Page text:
Born into a princely family on 4 April 1908 in Punjab, politics and public life was not new to Begum Aizaz Rasul. She was involved in politics at a very young age- she attended political conferences with her father and also served as his secretary.
Rasul defied many traditional norms like the purdah system.
Role in India’s Independence Movement
Rasul stepped into electoral politics in 1937 when she was elected as a member of the U.P. Legislative Assembly. She continued to be a member of the U.P. Assembly until 1951. Rasul was among the very few women legislators to be elected from a non-reserved province in British India- a remarkable achievement.
During her tenure as a member of the U.P. Assembly, she served in important posts like the Leader of the Opposition (1950-1952) and Deputy President of the Council (1937-1940).
She was a strong opponent of reservation for minorities in legislative assemblies, the partition of India, and feudal practices like the Zamindari system.
Contribution to Constitution Making
Rasul was the only Muslim woman in the Constituent Assembly. She represented the United Provinces as a Muslim League member. In the Assembly, she intervened in the debates on national language, India remaining a part of the Commonwealth, reservation, property rights, and minority rights.
Rasul had an active political career post-independence as well. Rasul was elected to the Rajya Sabha (1952-1956). She was subsequently elected to the legislative assembly of Uttar Pradesh (1969 -1989).
Her views on reservations seemed to have changed. When invited to a convention to discuss the need for a reservation for Muslims in legislatures and services, Rasul sent a message –“As communal feelings have grown and the concept of Hindutva has gained popularity, it is time now to think anew of how to improve the educational and socio-economic conditions of Muslims.”
Rasul was deeply involved in popularising Hockey for Indian women. For two decades, she served as the President of the Indian Women’s Hockey Federation. Later, she went on to head the Asian Women’s Hockey Federation.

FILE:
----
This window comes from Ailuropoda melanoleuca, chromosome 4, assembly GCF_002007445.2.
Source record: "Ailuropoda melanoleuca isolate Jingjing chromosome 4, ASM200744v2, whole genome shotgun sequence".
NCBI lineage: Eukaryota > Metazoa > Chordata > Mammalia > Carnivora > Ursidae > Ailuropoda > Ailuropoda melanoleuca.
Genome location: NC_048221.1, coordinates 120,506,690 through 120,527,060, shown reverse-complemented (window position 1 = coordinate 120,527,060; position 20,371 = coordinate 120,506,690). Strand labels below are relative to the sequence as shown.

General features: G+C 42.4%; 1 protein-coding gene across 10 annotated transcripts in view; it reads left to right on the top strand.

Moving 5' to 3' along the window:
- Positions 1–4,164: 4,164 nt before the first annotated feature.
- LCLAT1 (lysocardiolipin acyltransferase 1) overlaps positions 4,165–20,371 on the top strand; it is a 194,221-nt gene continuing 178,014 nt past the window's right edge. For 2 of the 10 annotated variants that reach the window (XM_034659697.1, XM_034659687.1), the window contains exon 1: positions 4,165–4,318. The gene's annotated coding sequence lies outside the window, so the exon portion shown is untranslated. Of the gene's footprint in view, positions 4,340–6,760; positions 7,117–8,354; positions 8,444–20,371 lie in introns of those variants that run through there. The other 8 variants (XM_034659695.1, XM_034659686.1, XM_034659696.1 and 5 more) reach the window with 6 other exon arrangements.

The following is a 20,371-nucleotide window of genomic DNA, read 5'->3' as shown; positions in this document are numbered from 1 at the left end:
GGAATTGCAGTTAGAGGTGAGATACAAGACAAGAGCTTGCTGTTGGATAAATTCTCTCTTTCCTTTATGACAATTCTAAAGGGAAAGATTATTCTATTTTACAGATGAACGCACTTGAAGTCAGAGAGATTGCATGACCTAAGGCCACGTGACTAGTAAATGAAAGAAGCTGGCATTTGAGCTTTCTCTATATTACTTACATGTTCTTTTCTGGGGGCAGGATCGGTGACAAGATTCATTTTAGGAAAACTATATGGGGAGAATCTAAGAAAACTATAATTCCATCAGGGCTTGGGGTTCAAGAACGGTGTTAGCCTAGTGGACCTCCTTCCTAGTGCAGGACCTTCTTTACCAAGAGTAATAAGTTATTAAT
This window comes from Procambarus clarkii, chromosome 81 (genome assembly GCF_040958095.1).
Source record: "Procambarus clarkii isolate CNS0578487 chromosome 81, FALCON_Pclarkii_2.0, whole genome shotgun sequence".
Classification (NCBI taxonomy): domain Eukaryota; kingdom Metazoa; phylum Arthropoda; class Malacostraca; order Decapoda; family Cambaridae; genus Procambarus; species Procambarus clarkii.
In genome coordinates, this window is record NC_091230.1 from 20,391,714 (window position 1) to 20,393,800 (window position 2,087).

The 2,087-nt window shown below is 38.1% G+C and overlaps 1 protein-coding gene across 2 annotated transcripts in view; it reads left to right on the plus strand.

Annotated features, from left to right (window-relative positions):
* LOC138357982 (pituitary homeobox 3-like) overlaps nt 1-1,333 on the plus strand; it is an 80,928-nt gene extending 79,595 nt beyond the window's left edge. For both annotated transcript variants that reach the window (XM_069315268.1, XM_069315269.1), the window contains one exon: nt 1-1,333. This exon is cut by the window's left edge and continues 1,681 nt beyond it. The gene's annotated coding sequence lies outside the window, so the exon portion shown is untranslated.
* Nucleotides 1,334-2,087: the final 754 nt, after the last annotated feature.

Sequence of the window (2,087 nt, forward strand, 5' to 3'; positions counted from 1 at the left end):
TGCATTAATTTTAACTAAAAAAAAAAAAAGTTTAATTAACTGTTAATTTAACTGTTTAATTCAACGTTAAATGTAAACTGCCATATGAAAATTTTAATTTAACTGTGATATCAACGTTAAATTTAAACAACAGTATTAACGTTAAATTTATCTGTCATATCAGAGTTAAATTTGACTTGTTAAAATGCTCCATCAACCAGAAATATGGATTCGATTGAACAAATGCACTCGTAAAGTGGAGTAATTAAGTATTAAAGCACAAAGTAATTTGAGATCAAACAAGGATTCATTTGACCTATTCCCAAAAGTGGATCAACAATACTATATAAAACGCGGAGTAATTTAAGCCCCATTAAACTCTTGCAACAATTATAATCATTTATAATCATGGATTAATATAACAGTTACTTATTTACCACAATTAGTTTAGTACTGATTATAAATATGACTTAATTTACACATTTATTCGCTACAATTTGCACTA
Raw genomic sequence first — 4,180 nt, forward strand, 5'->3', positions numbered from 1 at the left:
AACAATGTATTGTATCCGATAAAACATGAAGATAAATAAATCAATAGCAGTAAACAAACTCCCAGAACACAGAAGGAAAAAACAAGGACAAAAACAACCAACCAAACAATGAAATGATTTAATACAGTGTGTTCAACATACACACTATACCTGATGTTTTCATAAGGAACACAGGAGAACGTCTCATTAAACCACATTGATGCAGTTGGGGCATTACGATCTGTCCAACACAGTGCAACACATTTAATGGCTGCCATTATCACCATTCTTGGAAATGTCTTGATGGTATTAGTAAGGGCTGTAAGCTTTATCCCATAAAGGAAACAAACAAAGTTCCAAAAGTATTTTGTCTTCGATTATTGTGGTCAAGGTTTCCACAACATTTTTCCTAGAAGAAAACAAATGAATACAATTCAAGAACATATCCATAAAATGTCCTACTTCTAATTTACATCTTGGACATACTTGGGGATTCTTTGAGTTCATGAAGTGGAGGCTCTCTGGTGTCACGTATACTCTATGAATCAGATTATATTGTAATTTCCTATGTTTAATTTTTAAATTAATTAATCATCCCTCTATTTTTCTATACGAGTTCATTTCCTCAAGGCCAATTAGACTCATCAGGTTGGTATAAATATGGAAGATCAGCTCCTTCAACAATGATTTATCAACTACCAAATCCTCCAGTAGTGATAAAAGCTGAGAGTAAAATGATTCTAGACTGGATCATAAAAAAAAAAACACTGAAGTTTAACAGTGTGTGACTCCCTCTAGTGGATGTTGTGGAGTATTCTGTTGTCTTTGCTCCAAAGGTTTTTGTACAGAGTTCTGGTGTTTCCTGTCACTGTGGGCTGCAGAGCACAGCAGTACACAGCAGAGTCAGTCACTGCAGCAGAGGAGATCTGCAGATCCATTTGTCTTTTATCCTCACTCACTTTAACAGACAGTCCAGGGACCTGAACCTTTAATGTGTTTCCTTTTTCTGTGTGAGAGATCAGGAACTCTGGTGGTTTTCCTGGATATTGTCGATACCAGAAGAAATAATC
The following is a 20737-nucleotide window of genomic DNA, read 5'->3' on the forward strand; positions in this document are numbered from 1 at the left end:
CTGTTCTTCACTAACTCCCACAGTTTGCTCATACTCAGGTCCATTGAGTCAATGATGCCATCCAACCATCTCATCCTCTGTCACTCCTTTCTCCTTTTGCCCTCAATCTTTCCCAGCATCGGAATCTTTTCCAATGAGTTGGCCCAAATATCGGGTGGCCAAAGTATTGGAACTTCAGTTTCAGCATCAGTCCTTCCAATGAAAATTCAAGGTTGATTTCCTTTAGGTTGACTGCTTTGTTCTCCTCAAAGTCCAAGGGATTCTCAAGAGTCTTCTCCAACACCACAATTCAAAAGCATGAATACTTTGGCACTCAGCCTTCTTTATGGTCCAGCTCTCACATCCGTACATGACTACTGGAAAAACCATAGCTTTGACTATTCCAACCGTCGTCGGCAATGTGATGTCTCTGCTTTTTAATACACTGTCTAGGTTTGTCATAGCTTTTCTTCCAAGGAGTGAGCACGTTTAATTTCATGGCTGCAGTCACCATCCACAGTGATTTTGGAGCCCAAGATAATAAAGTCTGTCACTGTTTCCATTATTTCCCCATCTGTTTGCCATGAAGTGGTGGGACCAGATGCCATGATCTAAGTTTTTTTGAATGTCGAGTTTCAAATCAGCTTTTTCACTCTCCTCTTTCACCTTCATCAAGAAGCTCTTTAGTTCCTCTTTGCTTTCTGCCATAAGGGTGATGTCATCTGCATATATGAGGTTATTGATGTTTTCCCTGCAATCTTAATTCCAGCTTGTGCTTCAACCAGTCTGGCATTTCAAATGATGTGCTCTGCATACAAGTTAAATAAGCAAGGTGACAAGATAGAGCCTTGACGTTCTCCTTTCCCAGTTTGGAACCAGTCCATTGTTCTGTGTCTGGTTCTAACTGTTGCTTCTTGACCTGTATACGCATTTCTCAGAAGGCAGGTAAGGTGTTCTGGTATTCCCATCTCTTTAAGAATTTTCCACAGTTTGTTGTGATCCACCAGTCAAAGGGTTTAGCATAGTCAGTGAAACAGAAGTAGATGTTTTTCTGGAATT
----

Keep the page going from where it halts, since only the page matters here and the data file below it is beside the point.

She passed away in December 2001.
Rasul penned her autobiography titled From Purdah to Parliament. She chronicles her journey as a Muslim woman in the Indian political and constitutional space.
- During the discussion on the Report of Advisory Committee on Minority Rights, Rasul spoke against separate electorates for minority communities. But at an earlier occasion, she had also clarified that the majority must fulfill its duty not to discriminate against minorities for joint electorates to work.
- Responding to the demands of making ‘Sanskritised Hindi’ the National language, she pointed out that very few people understood the language. Instead, she argued for adopting Hindustani as the national language.
- During the discussion on fundamental rights, she noted that the restrictions in the Draft Constitution, 1948 essentially negated the fundamental rights guaranteed. She stated, “I find that what has been given with one hand has been taken away by the other.”
- Rasul highlighted the need for ensuring ‘just compensation’ in another one of her interventions around the government’s power to acquire property.
- She also made an important speech in the Assembly in favour of Nehru’s proposal for India to remain a part of the Commonwealth while also attaining the status of a Republic.